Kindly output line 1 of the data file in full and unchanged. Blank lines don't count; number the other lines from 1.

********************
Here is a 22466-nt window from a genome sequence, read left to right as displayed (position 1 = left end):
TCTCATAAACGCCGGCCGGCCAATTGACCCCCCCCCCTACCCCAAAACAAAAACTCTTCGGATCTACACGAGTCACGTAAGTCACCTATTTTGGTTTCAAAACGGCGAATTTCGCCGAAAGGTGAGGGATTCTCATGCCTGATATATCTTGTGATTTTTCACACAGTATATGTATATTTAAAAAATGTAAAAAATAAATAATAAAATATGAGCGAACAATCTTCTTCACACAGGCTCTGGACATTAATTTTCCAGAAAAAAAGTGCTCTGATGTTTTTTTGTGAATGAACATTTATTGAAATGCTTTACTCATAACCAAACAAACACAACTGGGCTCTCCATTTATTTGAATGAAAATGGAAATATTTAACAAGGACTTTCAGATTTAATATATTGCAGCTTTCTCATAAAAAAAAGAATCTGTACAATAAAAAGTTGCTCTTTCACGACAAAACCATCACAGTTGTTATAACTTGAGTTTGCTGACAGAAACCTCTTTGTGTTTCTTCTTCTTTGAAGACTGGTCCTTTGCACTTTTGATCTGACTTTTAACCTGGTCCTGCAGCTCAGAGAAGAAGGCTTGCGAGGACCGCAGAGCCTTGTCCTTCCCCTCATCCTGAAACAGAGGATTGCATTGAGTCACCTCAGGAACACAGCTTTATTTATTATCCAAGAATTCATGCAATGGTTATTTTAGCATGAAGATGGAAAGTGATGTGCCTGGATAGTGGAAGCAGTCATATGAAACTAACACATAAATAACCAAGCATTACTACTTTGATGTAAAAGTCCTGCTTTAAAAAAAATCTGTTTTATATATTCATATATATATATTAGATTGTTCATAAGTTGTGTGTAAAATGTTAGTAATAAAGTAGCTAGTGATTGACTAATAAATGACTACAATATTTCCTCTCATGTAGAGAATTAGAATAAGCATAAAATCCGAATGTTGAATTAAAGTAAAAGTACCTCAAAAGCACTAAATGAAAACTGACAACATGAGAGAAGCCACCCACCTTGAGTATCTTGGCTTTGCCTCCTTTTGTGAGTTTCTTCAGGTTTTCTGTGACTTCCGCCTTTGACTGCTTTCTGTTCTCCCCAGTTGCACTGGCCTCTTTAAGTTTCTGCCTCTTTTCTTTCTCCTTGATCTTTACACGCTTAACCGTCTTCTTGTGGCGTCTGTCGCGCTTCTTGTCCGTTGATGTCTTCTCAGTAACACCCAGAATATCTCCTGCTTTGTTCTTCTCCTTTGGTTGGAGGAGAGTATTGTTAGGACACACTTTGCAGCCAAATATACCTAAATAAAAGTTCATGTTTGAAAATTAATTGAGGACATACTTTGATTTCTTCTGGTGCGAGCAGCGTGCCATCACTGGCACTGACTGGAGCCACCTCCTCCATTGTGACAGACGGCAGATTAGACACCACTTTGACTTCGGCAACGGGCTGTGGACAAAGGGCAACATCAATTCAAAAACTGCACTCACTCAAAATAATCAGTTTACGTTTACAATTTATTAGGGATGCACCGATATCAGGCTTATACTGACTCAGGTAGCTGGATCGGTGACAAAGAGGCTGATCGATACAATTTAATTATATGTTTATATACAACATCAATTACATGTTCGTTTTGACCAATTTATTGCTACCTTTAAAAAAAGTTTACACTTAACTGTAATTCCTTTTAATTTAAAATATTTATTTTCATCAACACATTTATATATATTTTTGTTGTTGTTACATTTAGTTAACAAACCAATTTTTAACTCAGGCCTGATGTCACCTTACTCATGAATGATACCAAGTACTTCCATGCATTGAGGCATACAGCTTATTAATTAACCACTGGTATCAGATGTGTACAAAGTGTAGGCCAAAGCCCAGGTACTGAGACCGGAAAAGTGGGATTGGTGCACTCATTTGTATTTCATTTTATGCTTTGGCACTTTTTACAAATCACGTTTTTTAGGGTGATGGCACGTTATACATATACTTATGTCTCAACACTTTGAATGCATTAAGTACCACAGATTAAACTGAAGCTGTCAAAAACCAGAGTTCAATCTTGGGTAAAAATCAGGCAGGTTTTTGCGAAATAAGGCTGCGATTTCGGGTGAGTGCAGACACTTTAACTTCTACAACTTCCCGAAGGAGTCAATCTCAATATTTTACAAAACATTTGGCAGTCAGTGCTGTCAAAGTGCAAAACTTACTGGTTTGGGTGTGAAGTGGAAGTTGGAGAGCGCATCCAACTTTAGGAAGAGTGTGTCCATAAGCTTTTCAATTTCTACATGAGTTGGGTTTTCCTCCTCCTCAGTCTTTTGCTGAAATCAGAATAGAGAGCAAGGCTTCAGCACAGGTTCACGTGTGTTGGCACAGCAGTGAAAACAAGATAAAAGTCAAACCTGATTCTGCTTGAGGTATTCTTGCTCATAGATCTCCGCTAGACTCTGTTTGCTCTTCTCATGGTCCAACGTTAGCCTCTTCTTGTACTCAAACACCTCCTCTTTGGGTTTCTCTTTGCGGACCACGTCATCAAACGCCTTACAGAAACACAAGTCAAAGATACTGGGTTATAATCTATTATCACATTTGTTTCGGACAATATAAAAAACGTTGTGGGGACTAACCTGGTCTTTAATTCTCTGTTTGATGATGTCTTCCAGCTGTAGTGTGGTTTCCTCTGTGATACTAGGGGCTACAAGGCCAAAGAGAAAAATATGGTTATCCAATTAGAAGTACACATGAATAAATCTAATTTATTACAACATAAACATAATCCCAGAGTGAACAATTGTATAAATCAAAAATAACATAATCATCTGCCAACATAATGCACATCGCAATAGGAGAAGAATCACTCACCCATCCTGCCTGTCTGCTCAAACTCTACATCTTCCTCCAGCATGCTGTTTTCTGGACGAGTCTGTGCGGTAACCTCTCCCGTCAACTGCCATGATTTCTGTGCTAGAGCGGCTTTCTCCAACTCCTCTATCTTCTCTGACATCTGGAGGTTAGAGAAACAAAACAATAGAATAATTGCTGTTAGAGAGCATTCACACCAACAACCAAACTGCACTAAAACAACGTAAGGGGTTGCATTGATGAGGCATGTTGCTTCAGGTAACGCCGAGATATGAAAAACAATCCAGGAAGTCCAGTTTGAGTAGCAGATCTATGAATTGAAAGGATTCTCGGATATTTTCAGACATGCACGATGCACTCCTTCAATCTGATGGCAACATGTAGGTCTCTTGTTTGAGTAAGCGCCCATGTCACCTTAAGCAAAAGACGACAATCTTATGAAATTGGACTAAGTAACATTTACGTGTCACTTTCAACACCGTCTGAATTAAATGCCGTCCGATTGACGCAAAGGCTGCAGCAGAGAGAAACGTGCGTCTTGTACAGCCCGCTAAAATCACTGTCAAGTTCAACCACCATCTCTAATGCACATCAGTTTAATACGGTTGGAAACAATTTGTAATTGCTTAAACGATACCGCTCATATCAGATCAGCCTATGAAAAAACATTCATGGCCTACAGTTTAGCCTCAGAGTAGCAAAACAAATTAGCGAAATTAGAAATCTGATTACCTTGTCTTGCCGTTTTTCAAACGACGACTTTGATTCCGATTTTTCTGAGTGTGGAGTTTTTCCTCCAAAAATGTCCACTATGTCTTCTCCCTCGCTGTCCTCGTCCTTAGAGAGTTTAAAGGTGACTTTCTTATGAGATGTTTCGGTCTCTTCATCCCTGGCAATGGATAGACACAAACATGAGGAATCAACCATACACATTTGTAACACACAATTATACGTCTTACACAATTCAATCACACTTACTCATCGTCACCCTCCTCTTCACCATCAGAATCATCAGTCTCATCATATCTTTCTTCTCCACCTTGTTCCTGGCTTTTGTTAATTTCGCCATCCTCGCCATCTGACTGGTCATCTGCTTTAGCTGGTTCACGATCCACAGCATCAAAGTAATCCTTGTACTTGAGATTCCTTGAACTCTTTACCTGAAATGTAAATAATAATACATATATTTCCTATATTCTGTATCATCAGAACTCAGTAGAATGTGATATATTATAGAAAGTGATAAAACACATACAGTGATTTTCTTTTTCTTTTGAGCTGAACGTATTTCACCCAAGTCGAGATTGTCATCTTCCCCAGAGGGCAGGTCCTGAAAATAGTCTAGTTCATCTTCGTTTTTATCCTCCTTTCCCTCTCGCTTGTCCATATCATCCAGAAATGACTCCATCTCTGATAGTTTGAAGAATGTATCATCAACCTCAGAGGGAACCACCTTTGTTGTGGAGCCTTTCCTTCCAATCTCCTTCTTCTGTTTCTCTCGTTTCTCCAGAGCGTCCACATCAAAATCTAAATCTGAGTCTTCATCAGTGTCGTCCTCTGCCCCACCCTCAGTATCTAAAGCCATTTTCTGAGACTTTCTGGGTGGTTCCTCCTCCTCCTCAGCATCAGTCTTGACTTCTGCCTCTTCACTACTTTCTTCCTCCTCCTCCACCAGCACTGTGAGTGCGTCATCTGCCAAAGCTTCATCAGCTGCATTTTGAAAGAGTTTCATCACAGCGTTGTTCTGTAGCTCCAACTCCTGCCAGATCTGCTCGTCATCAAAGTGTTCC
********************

Here is a 22466-nt window from a genome sequence, read left to right as displayed (position 1 = left end):